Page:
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Nonsense on Stilts: How to Tell Science from Bunk Paperback – May 15, 2010

ISBN-13: 978-0226667867 ISBN-10: 0226667863

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Product Details

  • Paperback: 336 pages
  • Publisher: University Of Chicago Press (May 15, 2010)
  • Language: English
  • ISBN-10: 0226667863
  • ISBN-13: 978-0226667867
  • Product Dimensions: 8.9 x 6.6 x 0.8 inches
  • Shipping Weight: 1.1 pounds (View shipping rates and policies)
  • Average Customer Review: 3.8 out of 5 stars  See all reviews (38 customer reviews)
  • Amazon Best Sellers Rank: #53,833 in Books (See Top 100 in Books)

Editorial Reviews


"A refreshingly original excursion over the unmarked territory separating science from pseudoscience and nonscience, Nonsense on Stilts is a thoughtful examination of the tumultuous terrain between the two and a primer on how one tells the difference." - Kendrick Frazier, editor of Skeptical Inquirer.

About the Author

Massimo Pigliucci is professor of philosophy at the City University of New York. He has written many books, including, most recently, Making Sense of Evolution, with Jonathan Kaplan, also published by the University of Chicago Press.

More About the Author

Massimo Pigliucci is a Professor of Philosophy at the City University of New York. His research is concerned with philosophy of science, the relationship between science and philosophy, and the nature of pseudoscience.

He received a Doctorate in Genetics from the University of Ferrara in Italy, a PhD in Botany from the University of Connecticut, and a PhD in Philosophy from the University of Tennessee. He has published over a hundred technical papers and several books. Prof. Pigliucci has been awarded the prestigious Dobzhansky Prize from the Society for the Study of Evolution. He has been elected fellow of the American Association for the Advancement of Science "for fundamental studies of genotype by environmental interactions and for public defense of evolutionary biology from pseudoscientific attack."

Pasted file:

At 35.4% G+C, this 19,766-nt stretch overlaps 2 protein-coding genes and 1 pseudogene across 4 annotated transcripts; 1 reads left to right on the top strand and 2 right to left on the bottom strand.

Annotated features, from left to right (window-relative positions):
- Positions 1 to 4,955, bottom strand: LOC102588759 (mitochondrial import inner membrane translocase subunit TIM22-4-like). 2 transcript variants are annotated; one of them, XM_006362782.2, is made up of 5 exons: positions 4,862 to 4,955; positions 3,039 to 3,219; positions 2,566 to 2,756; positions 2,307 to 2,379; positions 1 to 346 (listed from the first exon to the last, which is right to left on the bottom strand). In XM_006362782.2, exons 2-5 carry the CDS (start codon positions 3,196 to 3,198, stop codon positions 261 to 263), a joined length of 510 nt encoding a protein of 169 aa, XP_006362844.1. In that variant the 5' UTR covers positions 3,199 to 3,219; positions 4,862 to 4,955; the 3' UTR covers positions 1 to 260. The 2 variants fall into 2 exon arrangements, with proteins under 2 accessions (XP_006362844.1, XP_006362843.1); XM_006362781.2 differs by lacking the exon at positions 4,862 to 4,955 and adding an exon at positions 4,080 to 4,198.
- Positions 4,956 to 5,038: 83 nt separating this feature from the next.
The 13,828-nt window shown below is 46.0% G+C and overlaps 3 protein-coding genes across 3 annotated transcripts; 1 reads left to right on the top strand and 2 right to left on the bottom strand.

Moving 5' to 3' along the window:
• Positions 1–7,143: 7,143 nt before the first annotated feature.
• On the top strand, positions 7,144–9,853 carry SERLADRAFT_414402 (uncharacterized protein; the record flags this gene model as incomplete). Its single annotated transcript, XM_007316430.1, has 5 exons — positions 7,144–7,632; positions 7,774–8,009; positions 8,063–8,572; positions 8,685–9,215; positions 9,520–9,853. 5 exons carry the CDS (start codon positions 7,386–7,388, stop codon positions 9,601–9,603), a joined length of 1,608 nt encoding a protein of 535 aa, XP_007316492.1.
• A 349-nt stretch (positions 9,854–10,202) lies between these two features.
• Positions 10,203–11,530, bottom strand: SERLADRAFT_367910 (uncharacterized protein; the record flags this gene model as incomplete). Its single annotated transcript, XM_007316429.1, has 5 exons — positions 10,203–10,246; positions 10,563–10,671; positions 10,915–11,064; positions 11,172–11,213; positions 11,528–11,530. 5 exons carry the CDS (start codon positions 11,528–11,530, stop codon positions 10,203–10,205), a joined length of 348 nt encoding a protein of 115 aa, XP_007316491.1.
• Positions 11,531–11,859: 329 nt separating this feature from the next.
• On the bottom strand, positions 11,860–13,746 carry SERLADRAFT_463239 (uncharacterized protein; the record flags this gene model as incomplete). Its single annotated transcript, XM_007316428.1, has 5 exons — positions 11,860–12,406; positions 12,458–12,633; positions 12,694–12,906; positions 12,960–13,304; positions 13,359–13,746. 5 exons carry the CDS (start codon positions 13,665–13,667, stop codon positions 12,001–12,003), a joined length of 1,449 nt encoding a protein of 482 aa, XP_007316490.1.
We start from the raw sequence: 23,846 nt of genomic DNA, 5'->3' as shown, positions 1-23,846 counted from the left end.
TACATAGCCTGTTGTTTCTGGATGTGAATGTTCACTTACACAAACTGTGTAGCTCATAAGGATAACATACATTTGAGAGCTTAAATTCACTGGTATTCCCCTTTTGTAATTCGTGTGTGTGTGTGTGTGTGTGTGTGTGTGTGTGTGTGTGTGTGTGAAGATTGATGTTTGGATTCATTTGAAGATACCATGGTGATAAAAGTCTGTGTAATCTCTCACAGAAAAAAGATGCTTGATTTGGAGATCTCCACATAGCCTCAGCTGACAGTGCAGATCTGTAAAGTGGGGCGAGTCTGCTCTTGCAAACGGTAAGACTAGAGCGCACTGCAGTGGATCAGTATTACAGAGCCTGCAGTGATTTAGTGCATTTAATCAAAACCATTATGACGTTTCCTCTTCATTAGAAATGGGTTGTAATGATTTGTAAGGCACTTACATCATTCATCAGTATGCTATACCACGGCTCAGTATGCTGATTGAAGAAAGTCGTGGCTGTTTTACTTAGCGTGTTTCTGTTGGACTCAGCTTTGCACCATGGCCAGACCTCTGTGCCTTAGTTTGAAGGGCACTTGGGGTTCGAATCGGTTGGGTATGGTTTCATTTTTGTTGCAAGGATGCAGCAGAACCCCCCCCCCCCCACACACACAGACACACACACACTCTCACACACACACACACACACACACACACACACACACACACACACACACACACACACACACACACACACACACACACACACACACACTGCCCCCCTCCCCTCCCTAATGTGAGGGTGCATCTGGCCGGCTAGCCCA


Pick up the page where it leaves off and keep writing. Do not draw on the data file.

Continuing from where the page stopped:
In the areas of outreach and critical thinking, Prof. Pigliucci has published in national magazines such as Skeptic, Skeptical Inquirer, Philosophy Now, and The Philosopher's Magazine, among others. He has also been elected as a Consultant for the Committee for Skeptical Inquiry. Pigliucci pens the "Rationally Speaking" blog (, and co-hosts the Rationally Speaking podcast.

Customer Reviews

If you care about how and what we can know, this is a great book to read.
Ironically, he appears to criticize one for too many references and one for not enough; all while discussing science and politics with reference to only two books!
I think that the book would have been much better were the three sections I have referred to were integrated in a much more complimentary fashion.
C. J. Thompson

Most Helpful Customer Reviews

68 of 72 people found the following review helpful By Amazon Customer on July 3, 2010
Format: Paperback Verified Purchase
In spite of the title and cover of this book which give the impression of a popular look at the issue of science and society, this book actually takes a fairly scientific (and philosophical) approach to the topic. Concern about the public's take on scientific issues has recently fueled the output of many books on this topic, but while a lot of them are either popular views of the issue written by journalists, focusing on many anecdotes and news items or more narrow takes based on one particular scientific topic, this one attempts to be a more systematic look at the issue of science itself from the viewpoint of a scientist and philosopher.

The book is divided into a number of different sections starting with the whole issue of how to decide what is science, soft science and pseudoscience moving through a number of case studies and finally ending up with both a coverage of the history of thought on what constitutes science (and scientific methodology) and what constitutes scientific expertise. A number of famous and influential thinkers are quoted and considered from Plato on up to Karl Popper and Thomas Kuhn.